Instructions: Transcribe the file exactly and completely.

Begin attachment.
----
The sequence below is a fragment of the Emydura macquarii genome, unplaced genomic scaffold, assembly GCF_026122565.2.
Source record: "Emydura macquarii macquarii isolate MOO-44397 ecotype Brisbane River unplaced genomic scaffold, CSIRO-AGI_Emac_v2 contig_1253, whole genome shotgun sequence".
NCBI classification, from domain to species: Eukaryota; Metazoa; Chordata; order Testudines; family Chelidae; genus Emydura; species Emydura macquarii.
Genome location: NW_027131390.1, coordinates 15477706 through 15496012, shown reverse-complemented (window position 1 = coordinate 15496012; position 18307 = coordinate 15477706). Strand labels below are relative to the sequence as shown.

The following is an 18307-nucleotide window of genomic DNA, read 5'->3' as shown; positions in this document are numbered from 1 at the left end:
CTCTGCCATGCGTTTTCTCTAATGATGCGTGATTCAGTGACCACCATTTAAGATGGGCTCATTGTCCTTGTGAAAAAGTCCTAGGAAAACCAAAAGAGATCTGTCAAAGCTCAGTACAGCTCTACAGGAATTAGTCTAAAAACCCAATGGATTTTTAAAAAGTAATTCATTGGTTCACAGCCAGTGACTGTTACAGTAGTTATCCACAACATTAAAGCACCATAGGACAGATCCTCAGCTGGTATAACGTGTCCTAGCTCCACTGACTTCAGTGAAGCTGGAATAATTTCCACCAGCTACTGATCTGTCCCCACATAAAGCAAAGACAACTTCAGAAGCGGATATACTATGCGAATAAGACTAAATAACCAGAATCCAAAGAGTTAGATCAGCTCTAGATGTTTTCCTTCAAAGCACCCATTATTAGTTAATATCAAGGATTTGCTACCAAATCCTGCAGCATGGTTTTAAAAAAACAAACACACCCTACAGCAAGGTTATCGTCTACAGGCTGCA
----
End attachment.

The sequence below is a fragment of the Emydura macquarii genome, unplaced genomic scaffold, assembly GCF_026122565.2.
Source record: "Emydura macquarii macquarii isolate MOO-44397 ecotype Brisbane River unplaced genomic scaffold, CSIRO-AGI_Emac_v2 contig_1253, whole genome shotgun sequence".
NCBI classification, from domain to species: Eukaryota; Metazoa; Chordata; order Testudines; family Chelidae; genus Emydura; species Emydura macquarii.
Genome location: NW_027131390.1, coordinates 15477706 through 15496012, shown reverse-complemented (window position 1 = coordinate 15496012; position 18307 = coordinate 15477706). Strand labels below are relative to the sequence as shown.

The following is an 18307-nucleotide window of genomic DNA, read 5'->3' as shown; positions in this document are numbered from 1 at the left end:
CTCTGCCATGCGTTTTCTCTAATGATGCGTGATTCAGTGACCACCATTTAAGATGGGCTCATTGTCCTTGTGAAAAAGTCCTAGGAAAACCAAAAGAGATCTGTCAAAGCTCAGTACAGCTCTACAGGAATTAGTCTAAAAACCCAATGGATTTTTAAAAAGTAATTCATTGGTTCACAGCCAGTGACTGTTACAGTAGTTATCCACAACATTAAAGCACCATAGGACAGATCCTCAGCTGGTATAACGTGTCCTAGCTCCACTGACTTCAGTGAAGCTGGAATAATTTCCACCAGCTACTGATCTGTCCCCACATAAAGCAAAGACAACTTCAGAAGCGGATATACTATGCGAATAAGACTAAATAACCAGAATCCAAAGAGTTAGATCAGCTCTAGATGTTTTCCTTCAAAGCACCCATTATTAGTTAATATCAAGGATTTGCTACCAAATCCTGCAGCATGGTTTTAAAAAAACAAACACACCCTACAGCAAGGTTATCGTCTACAGGCTGCA